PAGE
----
Your new baby is the love of your life. But alas, your (rapidly emptying) bank account isn’t. So we’ve enlisted expert advice to help you cope with your dwindling income
Of course, if you qualify for Statutory Maternity Pay or Maternity Allowance it’s a Godsend. But, unfortunately your income will be substantially less despite the fact you’ve an extra mouth to feed plus you still have the same bills to pay.
So your lifestyle can become as tight and uncomfortable as a pair of size-too-small Spanx. But there are some easy ways you can save yourself loads of money to make life easier with a reduced income.
Pain free saving. Er, this exists? Yes, it actually does. Let’s take credit cards for instance. ‘Shop around for a cheaper balance transfer card,’ says Dan Plant from Moneysavingexpert.com. ‘You can save quite a bit on interest which means you’ll make a lower minimum payment each month.’
But if you’re able to pay your credit card bills back in full each month and have no debt, get a card that gives you a reward, like cash back. ‘There are certain cards that pay you money for spending,’ Dan tells us. ‘So say you spend £100, you might get a reward of 1.25 per cent in cash back.’
The catch? ‘If you want to make a profit,’ says Dan, ‘you must pay the full amount each month.’ Damn.
A cheaper mortgage
Speak to your mortgage broker about ways you can reduce your payments. Over to Dan. ‘There are things you can do like extending your mortgage term which will decrease your payments, but increase the length of time you’re paying it off,’ he says. Or you can move to interest-only mortgage payments, temporarily – but be aware that in future you’ll obviously have to pay more back.’
Lower gas/electricity bills
There are loads of comparison websites that will help you find the cheapest rates. And some providers will even pay you a reward for switching to them. Dan advises also registering with Cheap Energy Club (set up by moneysavingexpert.com) as this remembers your current tariff and when cheaper ones are launched you’ll be notified. ‘It’s great if you’re time poor,’ he says.
If you can pay your credit card bills in full each month, get one that gives you a reward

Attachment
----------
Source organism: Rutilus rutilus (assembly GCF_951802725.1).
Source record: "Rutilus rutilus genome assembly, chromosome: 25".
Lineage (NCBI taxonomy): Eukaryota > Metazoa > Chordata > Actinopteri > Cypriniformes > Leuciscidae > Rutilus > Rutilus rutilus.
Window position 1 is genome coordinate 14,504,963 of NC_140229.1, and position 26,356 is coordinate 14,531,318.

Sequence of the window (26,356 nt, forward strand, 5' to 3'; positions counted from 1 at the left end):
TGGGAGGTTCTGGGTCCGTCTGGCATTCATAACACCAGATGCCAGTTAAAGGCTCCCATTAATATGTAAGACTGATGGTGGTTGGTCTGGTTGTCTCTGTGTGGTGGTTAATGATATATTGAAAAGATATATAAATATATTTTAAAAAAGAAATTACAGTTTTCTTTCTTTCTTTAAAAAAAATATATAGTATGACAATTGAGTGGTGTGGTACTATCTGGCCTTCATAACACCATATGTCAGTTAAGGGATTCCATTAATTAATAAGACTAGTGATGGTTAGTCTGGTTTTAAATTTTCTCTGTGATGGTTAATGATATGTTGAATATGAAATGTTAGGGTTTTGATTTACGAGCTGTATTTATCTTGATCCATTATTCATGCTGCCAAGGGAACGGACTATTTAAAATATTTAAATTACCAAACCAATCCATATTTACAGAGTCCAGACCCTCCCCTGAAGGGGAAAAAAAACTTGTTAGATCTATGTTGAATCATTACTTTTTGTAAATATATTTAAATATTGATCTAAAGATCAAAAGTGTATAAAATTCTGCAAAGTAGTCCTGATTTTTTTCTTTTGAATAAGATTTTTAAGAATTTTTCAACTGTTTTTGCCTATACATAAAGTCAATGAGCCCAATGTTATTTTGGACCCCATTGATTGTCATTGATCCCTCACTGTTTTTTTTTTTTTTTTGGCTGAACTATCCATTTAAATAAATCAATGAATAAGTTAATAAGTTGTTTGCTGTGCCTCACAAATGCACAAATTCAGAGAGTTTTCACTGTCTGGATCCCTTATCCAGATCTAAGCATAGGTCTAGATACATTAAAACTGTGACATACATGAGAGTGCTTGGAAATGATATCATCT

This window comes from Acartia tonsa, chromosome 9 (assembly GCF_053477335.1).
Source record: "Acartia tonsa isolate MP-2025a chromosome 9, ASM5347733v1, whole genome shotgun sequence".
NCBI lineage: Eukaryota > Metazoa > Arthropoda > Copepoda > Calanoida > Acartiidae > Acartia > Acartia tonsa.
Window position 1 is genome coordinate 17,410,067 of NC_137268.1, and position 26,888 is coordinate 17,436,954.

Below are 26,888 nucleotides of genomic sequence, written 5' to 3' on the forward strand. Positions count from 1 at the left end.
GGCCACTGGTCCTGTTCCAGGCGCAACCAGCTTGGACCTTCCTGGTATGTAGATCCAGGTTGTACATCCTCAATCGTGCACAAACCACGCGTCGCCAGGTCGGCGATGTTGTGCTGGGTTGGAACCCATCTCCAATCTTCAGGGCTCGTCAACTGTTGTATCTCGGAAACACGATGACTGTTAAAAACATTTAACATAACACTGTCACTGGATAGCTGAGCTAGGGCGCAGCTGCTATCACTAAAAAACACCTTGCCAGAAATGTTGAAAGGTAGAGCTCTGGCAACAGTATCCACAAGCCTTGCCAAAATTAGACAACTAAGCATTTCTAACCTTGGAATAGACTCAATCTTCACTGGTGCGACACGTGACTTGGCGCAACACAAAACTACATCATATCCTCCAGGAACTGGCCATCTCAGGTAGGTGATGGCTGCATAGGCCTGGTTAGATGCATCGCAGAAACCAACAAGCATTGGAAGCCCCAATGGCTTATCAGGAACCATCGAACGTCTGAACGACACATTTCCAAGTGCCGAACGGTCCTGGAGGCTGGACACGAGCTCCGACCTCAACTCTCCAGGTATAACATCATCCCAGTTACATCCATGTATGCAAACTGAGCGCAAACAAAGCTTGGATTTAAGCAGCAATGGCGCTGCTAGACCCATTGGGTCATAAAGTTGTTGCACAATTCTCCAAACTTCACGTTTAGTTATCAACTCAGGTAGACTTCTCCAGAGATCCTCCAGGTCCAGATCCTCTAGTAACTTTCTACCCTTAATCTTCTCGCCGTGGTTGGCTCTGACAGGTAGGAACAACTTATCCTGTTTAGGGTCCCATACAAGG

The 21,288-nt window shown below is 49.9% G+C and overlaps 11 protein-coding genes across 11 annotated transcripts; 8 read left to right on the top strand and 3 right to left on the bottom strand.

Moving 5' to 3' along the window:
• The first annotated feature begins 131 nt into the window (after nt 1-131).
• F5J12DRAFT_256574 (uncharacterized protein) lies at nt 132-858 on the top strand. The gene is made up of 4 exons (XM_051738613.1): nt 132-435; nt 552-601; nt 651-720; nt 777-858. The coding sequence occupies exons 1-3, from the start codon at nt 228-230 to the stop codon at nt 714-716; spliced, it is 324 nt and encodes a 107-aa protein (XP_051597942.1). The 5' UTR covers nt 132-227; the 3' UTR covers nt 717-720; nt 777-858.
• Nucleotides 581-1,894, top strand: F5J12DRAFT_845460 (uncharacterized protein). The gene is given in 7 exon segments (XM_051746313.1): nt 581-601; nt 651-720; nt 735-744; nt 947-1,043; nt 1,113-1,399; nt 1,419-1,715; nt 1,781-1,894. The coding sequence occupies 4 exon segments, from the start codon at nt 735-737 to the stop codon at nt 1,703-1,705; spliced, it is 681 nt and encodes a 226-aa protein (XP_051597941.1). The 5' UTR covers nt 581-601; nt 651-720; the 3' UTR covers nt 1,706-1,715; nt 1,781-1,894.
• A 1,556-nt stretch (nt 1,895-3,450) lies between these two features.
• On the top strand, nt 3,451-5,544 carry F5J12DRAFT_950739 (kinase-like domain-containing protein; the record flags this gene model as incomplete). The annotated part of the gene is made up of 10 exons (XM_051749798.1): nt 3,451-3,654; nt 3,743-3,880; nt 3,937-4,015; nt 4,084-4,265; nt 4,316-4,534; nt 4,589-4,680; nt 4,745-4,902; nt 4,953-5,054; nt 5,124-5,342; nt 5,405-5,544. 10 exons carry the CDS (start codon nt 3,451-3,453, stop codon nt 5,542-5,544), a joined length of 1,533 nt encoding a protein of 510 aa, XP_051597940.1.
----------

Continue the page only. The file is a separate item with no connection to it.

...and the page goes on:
Reduced mobile phone bill
‘If you’re near the end of your contract call your network provider and ask to be put through to the cancellations department,’ Dan tells us. ‘What they’ll do is transfer you to the customer retention department who’ll do all they can to keep you by offering you a better deal.’ Research the best deals on the market first so you know what’s out there.
‘It’s best to do your grocery shop online because you’re less tempted by unnecessary things than if you’re pushing a trolley down the aisle,’ Dan says. Why not try a ‘downsizing’ challenge. For instance, if you always buy a premium brand of muesli, try getting the next cheapest brand. If you don’t notice the difference, don’t buy the expensive brand again.
Bargains on nappies, baby wipes, creams etc
Check out mysupermarket.com – it’ll tell you which places have offers (and if you can’t get to the store in person, you can order online). ‘Boots and Superdrug also have great offers and parenting clubs which offer discounts, as do Tesco, and Early Learning Centre to name a few,’ he adds.
He also suggests looking at Amazon Family – it costs £49 to be member but you get a free three-month trial and £10 off if you spend £50 or more. ‘You can join, use the discount, then end your membership (if you want to) before the free trial ends.’
Tesco Club Card is the most popular loyalty scheme in the country. But Dan says the big mistake people make is spending their vouchers on food shopping only. ‘You can boost the value of your points – for instance, if you buy theme park tickets using your Tesco Club Card, you can get three or four times the value of the points you would if you use your card for just food.
'They’ve now got a permanent new offer called Boost With Tesco – on departments such as baby and toddler, clothing and cookware – where you earn double the points.’